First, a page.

(Re)Imagining the Past: Shifting Frameworks of Then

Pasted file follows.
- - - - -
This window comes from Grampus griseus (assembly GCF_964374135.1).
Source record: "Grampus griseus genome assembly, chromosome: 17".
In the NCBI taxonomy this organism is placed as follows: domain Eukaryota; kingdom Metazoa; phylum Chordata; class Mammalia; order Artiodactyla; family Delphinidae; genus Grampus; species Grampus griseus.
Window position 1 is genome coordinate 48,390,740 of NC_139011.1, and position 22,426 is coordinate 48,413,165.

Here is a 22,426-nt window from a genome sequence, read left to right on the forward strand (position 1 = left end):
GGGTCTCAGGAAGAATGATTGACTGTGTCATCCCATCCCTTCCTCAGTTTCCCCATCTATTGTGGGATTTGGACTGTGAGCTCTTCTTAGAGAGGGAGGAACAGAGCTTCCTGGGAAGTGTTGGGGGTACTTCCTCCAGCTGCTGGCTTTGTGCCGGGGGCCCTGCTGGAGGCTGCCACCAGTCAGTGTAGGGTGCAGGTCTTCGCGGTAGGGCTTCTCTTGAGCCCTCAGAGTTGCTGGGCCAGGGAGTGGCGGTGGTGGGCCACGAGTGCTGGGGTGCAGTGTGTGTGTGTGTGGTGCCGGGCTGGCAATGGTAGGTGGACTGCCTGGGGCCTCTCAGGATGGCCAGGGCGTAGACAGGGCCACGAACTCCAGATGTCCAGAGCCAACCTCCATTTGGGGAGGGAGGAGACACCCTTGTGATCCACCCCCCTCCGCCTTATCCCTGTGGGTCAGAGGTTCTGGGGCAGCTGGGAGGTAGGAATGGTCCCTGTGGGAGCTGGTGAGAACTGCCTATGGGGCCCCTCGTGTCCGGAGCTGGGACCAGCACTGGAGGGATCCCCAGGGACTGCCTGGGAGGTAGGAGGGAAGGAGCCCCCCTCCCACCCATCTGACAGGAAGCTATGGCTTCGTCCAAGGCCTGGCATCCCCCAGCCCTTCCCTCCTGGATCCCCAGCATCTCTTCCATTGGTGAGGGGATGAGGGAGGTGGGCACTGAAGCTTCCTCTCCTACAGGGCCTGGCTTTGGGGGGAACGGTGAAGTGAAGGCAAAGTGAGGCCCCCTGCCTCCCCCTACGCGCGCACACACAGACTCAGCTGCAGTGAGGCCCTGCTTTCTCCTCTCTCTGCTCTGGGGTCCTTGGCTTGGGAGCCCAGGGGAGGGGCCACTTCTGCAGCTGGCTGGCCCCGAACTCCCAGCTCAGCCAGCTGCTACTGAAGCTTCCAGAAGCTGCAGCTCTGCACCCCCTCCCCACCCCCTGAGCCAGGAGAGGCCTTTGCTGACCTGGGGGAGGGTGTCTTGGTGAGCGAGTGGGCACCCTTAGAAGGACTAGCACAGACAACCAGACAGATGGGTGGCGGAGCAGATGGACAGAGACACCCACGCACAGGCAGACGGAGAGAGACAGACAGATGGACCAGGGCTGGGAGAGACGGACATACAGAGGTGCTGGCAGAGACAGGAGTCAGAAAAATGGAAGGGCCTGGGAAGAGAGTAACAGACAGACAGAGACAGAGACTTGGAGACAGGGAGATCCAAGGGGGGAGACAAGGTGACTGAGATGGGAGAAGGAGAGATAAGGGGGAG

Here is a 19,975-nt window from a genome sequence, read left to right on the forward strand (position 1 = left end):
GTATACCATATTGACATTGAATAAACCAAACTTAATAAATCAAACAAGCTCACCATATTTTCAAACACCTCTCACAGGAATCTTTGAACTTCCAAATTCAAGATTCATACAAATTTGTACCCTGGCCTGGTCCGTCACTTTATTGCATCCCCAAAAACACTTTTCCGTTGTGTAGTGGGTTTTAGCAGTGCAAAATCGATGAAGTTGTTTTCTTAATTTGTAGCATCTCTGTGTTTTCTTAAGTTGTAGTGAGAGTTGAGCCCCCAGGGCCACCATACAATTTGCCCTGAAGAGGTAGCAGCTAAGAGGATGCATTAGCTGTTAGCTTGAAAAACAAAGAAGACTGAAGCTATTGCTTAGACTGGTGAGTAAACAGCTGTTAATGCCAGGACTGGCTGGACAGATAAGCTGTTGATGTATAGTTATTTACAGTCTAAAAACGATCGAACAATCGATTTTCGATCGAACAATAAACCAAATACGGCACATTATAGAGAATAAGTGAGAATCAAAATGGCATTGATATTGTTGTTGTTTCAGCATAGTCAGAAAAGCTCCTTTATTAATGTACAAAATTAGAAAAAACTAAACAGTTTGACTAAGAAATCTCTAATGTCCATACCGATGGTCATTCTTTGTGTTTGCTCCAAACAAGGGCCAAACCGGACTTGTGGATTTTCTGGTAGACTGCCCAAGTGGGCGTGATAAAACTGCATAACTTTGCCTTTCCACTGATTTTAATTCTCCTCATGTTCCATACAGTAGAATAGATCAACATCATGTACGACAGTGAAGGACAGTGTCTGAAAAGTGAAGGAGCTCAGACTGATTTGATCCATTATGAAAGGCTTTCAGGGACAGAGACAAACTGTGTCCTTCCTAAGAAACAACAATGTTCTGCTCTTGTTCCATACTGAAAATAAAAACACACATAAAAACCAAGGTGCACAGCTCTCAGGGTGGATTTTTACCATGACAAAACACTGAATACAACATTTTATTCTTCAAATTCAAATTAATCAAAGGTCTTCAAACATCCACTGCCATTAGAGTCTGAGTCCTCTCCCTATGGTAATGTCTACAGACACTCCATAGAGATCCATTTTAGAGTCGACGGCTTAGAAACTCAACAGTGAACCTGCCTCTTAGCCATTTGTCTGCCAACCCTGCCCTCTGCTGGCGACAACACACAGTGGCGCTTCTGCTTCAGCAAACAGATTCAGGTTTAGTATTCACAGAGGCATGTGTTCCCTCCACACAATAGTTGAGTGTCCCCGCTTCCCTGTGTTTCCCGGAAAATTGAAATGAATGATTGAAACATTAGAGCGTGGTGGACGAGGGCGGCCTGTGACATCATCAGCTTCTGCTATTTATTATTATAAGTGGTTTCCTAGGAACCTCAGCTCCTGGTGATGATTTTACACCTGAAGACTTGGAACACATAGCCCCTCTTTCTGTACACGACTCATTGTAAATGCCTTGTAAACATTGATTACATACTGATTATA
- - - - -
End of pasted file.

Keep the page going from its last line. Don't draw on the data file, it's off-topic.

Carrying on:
What ontological truth is relied on in this popular narrative? What implicit ideas about gender, gendered bodies, and sexual desirability and practice are (re)produced? I am struck first by how blame is located in the person/psyche of John rather than Effie. In contrast to a long tradition in which women’s sexuality has been located as blameworthy (e.g. in sexual assault and rape), here it is John’s failure to respond that is in need of explanation—he is a failed husband. In contrast, Effie’s body occupies an ontologically unquestioned status—its desirability is not in doubt. Effie is not faulted for her hirsute state: neither her account to her father nor the popular theory suggests that she ought to change her body to conform to John’s aesthetic preferences. Effie is not positioned as a failing/bad wife or woman. But this is not some feminist utopia: the narrative does rely on very traditionally gendered constructions of male and female bodies and sexuality, where women are positioned as the recipients of male sexual action, rather than active contributors to a sexual encounter—just ‘lie back and think of England’. John’s fault relies on us understanding him as the agent of sexuality and that particular sexual encounter. With Effie’s embodied presence assumed naturally to excite male passion, she is situated as a passive object, the waiting recipient of John’s active sexuality. These paired constructions render Effie both passive and faultless, and John blameworthy for his lack of action. We find familiar echoes of this story in contemporary western renderings of heterosex, including a trenchant sexual double standard meaning heterosex remains profoundly gendered (Farvid, Braun and Rowney in press). But it has major unfamiliarities, too, and we can use these to undo certain representations and positionings that have come to occupy places of truth. So what might the John and Effie story look like, in 2016?